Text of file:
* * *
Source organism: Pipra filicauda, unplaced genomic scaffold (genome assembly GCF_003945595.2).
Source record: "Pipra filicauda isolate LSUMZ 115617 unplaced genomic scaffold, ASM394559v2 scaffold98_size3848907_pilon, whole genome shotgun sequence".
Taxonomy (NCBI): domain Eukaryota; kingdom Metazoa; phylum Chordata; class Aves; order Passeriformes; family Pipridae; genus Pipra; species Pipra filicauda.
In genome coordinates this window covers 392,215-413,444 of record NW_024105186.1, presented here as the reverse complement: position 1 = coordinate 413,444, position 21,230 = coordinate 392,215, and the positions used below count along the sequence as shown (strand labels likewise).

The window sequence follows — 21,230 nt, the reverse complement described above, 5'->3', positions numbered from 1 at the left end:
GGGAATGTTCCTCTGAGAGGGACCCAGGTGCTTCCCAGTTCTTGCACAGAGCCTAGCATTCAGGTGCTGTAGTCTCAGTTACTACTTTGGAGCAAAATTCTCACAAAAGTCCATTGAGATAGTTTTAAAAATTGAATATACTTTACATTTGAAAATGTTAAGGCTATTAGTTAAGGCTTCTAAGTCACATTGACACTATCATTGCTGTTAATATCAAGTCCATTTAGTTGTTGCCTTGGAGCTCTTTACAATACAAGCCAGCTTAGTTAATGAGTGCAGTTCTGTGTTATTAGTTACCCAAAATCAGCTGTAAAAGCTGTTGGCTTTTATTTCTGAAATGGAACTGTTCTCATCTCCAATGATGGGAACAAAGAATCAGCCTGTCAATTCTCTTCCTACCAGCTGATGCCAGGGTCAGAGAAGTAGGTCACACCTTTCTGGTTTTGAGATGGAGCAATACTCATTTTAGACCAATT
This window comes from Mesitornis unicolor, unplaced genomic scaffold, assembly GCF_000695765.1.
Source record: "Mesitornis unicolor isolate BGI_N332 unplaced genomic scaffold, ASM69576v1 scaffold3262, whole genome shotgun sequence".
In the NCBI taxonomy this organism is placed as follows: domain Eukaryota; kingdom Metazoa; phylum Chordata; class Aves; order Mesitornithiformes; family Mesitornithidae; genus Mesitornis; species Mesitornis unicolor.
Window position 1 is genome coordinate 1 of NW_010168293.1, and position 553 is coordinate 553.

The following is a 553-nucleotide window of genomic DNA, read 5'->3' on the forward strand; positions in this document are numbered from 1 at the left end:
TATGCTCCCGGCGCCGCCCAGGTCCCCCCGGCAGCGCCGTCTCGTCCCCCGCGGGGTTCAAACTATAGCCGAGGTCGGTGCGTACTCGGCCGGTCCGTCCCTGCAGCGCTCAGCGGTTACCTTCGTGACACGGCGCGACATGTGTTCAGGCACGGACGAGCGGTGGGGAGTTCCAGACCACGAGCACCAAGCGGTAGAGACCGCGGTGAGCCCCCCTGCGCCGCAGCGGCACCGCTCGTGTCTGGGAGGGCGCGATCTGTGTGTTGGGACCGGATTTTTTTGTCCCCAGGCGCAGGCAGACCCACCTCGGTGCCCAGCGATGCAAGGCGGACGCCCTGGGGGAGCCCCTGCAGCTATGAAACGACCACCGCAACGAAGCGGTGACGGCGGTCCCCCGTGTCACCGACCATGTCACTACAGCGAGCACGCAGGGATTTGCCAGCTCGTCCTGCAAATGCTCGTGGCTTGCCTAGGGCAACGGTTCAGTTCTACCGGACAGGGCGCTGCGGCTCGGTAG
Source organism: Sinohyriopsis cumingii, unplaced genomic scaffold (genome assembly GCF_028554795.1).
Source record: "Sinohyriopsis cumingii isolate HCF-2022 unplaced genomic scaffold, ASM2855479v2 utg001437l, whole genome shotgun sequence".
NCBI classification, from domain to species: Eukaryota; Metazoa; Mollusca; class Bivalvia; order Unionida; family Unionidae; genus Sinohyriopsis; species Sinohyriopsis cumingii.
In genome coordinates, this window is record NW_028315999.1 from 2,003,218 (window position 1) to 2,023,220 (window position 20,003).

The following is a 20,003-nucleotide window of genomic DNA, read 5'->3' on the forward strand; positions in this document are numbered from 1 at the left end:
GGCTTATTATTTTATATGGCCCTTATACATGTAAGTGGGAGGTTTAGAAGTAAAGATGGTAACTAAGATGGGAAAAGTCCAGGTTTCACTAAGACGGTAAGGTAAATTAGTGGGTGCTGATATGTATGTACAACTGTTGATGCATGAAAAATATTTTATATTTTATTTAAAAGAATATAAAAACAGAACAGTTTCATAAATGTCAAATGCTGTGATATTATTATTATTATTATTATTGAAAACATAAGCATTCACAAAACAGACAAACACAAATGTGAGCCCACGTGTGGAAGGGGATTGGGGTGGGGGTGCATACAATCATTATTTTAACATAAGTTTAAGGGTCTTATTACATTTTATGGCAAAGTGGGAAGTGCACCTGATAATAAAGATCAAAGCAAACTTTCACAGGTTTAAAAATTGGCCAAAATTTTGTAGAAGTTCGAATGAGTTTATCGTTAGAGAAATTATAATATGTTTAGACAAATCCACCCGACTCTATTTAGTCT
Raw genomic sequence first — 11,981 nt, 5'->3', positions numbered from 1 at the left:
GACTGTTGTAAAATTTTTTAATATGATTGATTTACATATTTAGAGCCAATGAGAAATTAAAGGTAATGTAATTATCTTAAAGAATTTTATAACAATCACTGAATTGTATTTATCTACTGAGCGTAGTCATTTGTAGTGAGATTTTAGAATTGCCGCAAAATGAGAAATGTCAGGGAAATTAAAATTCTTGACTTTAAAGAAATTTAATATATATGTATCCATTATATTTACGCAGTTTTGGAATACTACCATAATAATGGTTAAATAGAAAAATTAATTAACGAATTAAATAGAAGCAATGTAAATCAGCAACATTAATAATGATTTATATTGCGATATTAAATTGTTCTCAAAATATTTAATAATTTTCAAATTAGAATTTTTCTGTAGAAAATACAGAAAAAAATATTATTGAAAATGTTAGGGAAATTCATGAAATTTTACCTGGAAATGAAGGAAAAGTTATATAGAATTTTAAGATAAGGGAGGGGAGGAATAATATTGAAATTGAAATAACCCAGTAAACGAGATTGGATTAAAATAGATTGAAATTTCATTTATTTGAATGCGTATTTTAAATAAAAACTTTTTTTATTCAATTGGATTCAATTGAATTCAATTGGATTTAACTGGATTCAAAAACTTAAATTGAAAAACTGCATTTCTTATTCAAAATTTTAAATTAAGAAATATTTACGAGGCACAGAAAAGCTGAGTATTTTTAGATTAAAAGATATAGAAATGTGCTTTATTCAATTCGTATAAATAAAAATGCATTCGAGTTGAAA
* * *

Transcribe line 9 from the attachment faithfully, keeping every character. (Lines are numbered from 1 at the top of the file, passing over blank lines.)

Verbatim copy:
In the NCBI taxonomy this organism is placed as follows: domain Eukaryota; kingdom Metazoa; phylum Chordata; class Aves; order Mesitornithiformes; family Mesitornithidae; genus Mesitornis; species Mesitornis unicolor.